“I was a victim in a way because I spent sometimes in Ikoyi prison. The whole of 1995 from May, I was in Ikoyi prison. I was probably released because of the pressure from the Commonwealth Secretary in the United Kingdom who had earlier challenged that they were the ones encouraging General Babangida in committing various acts of illegalities that were perpetrated. I think they mounted the pressure to force my release,” he said.

He, however, said the country still has to be structured to make democratization process much more efficient, much more effective while the Federal Government should focus more on the governance rather than politics.

An Ibadan based human rights lawyer, Femi Aborisade described June recognition as a welcome development, saying it would remain tokenistic if the programme upon which June 12 was predicated.

Recalling the role he played in the June 12 struggle, Aborisade said: “I was part of the mass movement from the beginning and I must say very frankly, many of us were opposed to the military transition programme.   But on the basis that the June 12 presidential election was acclaimed to be fairest in the history of this country, the pro-democracy movements saw that as an opportunity to push the military out of power, it is on that basis that we got involved.

In February 1996, three of us were arrested – the late Chief Gani Fawehinmi, Femi Falana and I. We were campaigning and mobilizing Nigerians against the local government election that was going to be organized on a non-party basis. That was to keep on the pressure on the actualization of June 12. We were not released until December that year. We were kept out of circulation in that year for 10 months.”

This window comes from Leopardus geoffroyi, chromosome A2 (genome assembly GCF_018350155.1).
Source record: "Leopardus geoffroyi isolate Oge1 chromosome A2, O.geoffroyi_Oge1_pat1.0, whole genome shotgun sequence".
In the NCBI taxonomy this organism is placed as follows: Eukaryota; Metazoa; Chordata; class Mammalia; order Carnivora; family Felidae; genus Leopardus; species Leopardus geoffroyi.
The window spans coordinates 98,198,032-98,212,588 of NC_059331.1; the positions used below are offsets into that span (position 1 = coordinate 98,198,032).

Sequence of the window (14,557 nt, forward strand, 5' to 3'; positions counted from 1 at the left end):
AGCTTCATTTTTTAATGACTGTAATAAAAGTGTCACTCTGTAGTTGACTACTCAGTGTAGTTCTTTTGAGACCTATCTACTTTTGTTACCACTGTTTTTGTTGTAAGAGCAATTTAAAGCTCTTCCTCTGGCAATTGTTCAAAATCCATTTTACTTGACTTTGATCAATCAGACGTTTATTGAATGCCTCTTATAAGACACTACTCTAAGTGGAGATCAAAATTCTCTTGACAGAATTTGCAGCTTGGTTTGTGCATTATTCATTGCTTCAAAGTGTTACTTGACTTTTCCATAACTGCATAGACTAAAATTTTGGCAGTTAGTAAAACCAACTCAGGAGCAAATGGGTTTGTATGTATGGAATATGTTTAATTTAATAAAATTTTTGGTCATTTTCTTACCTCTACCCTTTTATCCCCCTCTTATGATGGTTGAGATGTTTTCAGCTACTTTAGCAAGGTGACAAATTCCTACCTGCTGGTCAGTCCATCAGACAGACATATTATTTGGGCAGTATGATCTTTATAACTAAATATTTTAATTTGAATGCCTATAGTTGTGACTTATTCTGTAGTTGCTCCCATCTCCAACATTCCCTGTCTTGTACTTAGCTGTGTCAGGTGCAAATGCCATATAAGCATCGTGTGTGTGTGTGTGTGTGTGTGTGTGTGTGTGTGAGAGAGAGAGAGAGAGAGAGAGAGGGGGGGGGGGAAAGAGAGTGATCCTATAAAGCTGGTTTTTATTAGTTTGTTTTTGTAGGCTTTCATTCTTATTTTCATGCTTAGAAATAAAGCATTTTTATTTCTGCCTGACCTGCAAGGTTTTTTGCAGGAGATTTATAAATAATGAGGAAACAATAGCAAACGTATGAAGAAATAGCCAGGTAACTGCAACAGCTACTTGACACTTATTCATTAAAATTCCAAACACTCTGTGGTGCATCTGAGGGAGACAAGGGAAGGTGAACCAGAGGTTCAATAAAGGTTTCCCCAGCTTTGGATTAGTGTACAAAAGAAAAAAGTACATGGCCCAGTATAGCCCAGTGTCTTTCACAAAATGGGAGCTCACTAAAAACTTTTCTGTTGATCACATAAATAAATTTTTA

On agitations by some people that President Buhari should declare the results of June 12 he said: “The result is already known. If the government does so, it’s a formal declaration. The measure which government has taken is in recognition of the fact that he won the election. So, if there is no official acceptance that he won the election, June 12 would not have been declared Democracy Day as well as public holiday.”

Journalist and former Commissioner for Information and Strategy in Ogun State, Dr Niran Malaolu the June 12 debacle arose because certain people in this nation had power and believed they were God.

“I thank the Federal Government for recognizing June 12 as Democracy Day, but there would be no dividends of democracy until we are totally free. Until there is no more insecurity, until there is job for everybody, until they have made local government areas to function. The reason we have all these problems today is because local governments are not functioning,” he said.

The President of the Nigeria Voters Assembly (VOTAS) and Executive Director of the Centre for Human Rights and Ethics in Development (CHRED), Comrade Mashood Erubami, told Daily Trust on Sunday that June 12 was more than an election experience.

“I sincerely played the role of an activist and pro-democracy change agent who remains committed to deliberative democracy, credible elections like June 12 election which was free and fair. Free from fear and legitimate from what the late Chief MKO Abiola was seen to have won on the popular votes of the people and also the entrenchment of legislature that was truly a key institution of government from which the genuine aspirations of the people can be expressed,” he said.

On the lessons of June 12, he said: “One, it teaches that what is worth living for is worth dying for. Also that however long we suffer injustice, justice will prevail one day. That Nigerian can live in peace and in unity if the runners of our country will stop playing on ethnic and religious bigotry as rejected by the people on June 12, 19993. There is also the lesson that the law of karma starts from this life and thereafter. Most of those who participated in the annulment of June 12 are either living dead or lying at home for their nefarious actions against the date.”

He describe the renaming of the Abuja national stadium after the late Chief Abiola as the greatest icing on the cake of the June 12 recognition, and a further genuine gesture from President Muhammadu Buhari that the hope of securing justice from all angles of governance is foreseeable.